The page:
Python language basics 81: polymorphism through inheritance

Introduction

In the previous post we looked at interface polymorphism in Python. In fact there are no explicit interfaces in Python like in Java so I simply made up the term “interface polymorphism” referring to strictly typed languages.

We saw an example of two methods: one that printed the provided data in XML format, and another which performed the same in JSON format. The print_as_xml and print_as_json functions, which are also objects, implicitly implemented an interface with one method. This method is void, i.e. has no return type, and accepts two input parameters: a root name and the properties to be printed arranged in a dictionary. The Person object then had a format_me method which accepted a formatter and delegated the actual formatting implementation details to the mechanism that was passed into it. It’s important to keep in mind that the Person object remained oblivious of these implementation details and didn’t need to concern itself with the rules concerning JSON, XML, etc. Also if we pass in a function that doesn’t adhere to the implicit interface then an exception is thrown.

In this post we’ll start looking into another key idea in object-oriented design: inheritance. We’ll start with some theory and key terms. The upcoming posts will show the ideas in action.

Inheritance in general

Let’s see how Wikipedia defines inheritance:

“In object-oriented programming, inheritance is when an object or class is based on another object (prototypal inheritance) or class (class-based inheritance), using the same implementation (inheriting from an object or class) specifying implementation to maintain the same behavior (realizing an interface; inheriting behavior). It is a mechanism for code reuse and to allow independent extensions of the original software via public classes and interfaces. The relationships of objects or classes through inheritance give rise to a hierarchy.”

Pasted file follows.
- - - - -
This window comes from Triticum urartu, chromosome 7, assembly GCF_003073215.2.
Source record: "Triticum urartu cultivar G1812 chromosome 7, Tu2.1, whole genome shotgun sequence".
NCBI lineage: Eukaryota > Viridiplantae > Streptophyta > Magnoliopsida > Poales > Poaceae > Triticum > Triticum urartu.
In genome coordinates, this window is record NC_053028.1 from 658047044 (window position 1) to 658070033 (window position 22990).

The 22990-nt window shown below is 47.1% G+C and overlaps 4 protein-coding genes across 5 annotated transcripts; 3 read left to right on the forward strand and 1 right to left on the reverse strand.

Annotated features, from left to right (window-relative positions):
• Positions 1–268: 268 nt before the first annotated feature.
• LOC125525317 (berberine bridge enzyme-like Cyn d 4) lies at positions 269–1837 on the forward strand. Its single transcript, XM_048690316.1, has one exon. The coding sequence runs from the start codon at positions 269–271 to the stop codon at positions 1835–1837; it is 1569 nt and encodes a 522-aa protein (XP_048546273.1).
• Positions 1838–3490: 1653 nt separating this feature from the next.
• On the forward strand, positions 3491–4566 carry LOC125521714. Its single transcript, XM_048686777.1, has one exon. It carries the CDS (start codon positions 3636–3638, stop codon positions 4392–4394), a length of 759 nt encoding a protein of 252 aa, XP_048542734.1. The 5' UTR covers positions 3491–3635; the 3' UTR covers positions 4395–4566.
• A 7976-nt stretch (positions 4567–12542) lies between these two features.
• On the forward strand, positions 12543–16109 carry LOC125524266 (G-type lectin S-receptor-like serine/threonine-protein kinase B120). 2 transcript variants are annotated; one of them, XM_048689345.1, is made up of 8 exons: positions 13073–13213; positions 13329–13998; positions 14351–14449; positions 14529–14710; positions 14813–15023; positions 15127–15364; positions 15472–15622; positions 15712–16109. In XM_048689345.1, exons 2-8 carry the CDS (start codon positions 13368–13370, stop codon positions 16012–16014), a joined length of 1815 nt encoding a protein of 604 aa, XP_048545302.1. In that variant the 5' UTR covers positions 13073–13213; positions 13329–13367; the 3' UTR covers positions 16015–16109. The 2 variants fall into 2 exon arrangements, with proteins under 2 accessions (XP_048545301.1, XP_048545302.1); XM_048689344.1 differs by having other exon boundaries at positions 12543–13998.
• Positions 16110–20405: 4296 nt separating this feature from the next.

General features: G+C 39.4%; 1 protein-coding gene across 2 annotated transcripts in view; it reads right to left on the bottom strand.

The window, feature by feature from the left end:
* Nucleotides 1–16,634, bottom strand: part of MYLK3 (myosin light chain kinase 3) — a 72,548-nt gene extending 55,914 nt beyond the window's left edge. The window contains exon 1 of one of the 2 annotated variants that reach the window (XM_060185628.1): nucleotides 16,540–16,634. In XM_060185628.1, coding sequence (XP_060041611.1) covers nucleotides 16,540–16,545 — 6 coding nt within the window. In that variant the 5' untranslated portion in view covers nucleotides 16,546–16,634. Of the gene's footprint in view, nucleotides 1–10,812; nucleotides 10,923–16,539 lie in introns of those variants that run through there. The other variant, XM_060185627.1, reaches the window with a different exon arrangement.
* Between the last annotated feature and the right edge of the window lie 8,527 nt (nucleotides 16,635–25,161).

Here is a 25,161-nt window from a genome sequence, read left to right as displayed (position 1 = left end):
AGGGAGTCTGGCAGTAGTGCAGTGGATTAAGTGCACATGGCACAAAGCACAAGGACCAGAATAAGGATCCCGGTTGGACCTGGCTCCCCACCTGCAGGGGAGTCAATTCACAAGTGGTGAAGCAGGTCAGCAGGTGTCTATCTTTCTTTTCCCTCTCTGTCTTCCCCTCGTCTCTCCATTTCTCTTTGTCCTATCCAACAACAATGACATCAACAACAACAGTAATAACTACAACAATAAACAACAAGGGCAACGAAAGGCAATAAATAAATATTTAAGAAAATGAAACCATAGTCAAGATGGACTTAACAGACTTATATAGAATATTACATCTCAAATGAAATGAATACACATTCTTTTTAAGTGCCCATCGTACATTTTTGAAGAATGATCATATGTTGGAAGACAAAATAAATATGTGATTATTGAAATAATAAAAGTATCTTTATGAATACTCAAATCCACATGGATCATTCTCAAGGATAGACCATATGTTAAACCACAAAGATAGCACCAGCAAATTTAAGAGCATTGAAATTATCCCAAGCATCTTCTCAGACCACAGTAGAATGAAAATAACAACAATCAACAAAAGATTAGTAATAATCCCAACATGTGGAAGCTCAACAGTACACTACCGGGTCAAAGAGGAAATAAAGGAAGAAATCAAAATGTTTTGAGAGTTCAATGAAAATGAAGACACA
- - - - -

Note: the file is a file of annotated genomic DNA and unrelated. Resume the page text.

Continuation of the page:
If you are new to the concept of inheritance then this will probably sound mysterious to you. We should first understand the meaning of the English word “inherit”:

  • To receive as one’s portion; come into possession of: to inherit his brother’s old clothes.
  • To receive qualities, powers, duties, etc.,
  • To receive as if by succession from predecessors: the problems the new government inherited from its predecessors.

Inherit has a number of other meanings but I thought that the above definitions match the object-oriented sense the closest.

Inheritance in programming

The verb “receive” is a common feature across the listed definitions: an object receives something from another object. This “something” is most often a function and/or a constructor. The “another object” will be something like the predecessor referred to by the third definition on the list above. In programming the predecessor object is often called a base class or superclass or also an abstract class. The object that receives the functionality from the abstract/super/base class is called the derived class or subclass or even a concrete class.

Base classes cannot be used on their own as they lack the full implementation details of one or more functions. They can still be instantiated but if you try to call one of its functions with missing implementation details then an exception will be thrown. These implementation details are then defined within the derived classes.

At the same time the base classes can have functionality that the derived classes all have access to and can use during execution time. It is a means of code re-use in order to avoid duplication.

We’ll continue with some initial examples in the next post. You’ll see that while the theory and terms like “abstract class” may sound intimidating, they are quite straightforward in practice.

Read all Python-related posts on this blog here.

About Andras Nemes
I'm a .NET/Java developer living and working in Stockholm, Sweden.

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